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Higher education bill passes

by Randy Coleman

The Associated Press

CHARLESTON -- Lawmakers approved an 11th-hour proposal Saturday night that would change the way West Virginia's colleges and universities would be funded and governed.

The higher education bill was one of three high-profile measures that came down to the final hours of the Legislature's 60-day session.

Lawmakers also approved the sale of $4 billion in bonds to cover three retirement programs and voted to deregulate electric power in West Virginia. House and Senate leaders, however, could not come to terms on a fix for the state Public Employees Insurance Agency.

The higher education proposal allows colleges to keep their community college programs for at least one year. At that time, an "implementation board" will review each college's program.

The bill, SB653, passes 30-4 in the Senate and 68-31 in the House.

Gov. Cecil Underwood said earlier Saturday he was concerned such important legislation was put together in a few, highly stressed hours. The measure has been called the most important piece of legislation this session.

Underwood also said he was concerned because no one on the state's two higher education boards have been consulted.

Several lawmakers also complained about the whirlwind nature in which the bill was being considered. The first version was introduced in the Senate Feb. 25.

"We got the bill too late. I have really mixed feelings because of that," said Delegate Margarette Leach, D-Cabell, whose district includes Marshall.

Senate and House education leaders worked Friday night and most of Saturday to come to terms on the differences between both houses.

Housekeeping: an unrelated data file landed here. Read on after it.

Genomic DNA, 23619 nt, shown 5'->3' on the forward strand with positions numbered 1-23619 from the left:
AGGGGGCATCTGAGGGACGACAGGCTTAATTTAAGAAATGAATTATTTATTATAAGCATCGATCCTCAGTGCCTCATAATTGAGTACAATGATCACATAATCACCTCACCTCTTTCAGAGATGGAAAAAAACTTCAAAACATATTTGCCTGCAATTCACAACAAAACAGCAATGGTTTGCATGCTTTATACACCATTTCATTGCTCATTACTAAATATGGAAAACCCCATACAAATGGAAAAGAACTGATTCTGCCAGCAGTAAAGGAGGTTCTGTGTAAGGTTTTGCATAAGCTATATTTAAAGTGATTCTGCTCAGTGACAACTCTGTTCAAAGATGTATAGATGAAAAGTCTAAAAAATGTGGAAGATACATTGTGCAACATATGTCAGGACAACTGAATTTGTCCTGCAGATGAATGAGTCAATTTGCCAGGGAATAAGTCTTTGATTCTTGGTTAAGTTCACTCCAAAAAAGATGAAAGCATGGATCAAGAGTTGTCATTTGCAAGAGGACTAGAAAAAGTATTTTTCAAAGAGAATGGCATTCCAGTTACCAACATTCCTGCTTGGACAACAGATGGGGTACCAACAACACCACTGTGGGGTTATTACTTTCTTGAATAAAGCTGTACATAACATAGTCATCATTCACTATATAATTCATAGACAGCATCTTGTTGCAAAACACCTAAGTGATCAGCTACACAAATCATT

After spirited debates in the Senate and the House, state lawmakers also voted to sell $4 billion in bonds to cover unfunded liabilities in the teachers, judicial and State Police retirement funds.

Senators and delegates debated the state's need to save money on its long-term debts versus the size of the bond sale. Some lawmakers also wanted voters to decide the issue.

The vote to take on the bond sale was one-sided. The Senate passed the bill 27-6, while the House passed the measure 76-19.

By refinancing the debt at an interest rate lower than the 8 percent now being paid, the state could save $6 million to $30 million a year, according to the Underwood administration.

Proponents say the bond sale would reduce the pension debt. Under the current payment plan, the debt would grow to $4.6 billion by 2015. Under the bond plan, the debt would be $1 billion less than that by 2012 and $2 billion less by 2018.

The state would have to pay about 1 percent of the bond sale in lawyer and underwriter fees, estimated at between $31 million and $41 million.

Several lawmakers suggested the state Supreme Court might have to review the proposal to determine if it passes constitutional muster.

In another action, both houses approved a plan to deregulate electric generation in West Virginia.

Lawmakers acknowledged deregulation would increase residential rates but would allow utility companies to produce power cheaper. Several senators said passage of the bill is critical to West Virginia's economic development.

Public Service Commission Chairwoman Charlotte Lane, who pushed deregulation, hailed the action a "victory for all of West Virginia."

The Senate and the House also passed versions of Underwood's $2.7 billion budget. Representatives from both houses are expected to meet next week to hammer out a budget compromise.

Lawmakers say the budget has been saved by $52 million provided by a national settlement with major tobacco producers.

Tomblin and House Speaker Bob Kiss met with teachers union officials to work out an acceptable bill to change PEIA, but the measure didn't make it to a vote in the House by midnight.

The proposal called for the state to pay no more than 80 percent of the premium for individuals or 75 percent of the premium for families for anyone hired after July 1. The state now generally pays 90 percent of the premium while employees pay 10.

Teachers' unions opposed the measure and pressured lawmakers to reject it. The unions also didn't want to give up a provision that allows teachers and other public employees to trade unused sick leave for future PEIA coverage.

Two other high-profile bills -- proposals to enact a 17.5 percent tax on smokeless tobacco and to tax and regulate gray machines -- also died.

Also, in a rare move, the House on Friday approved a measure that would extend the legislative session beyond Saturday. That extension would apply only to one measure, a constitutional amendment to exempt the military pensions of all veterans from the state income tax.

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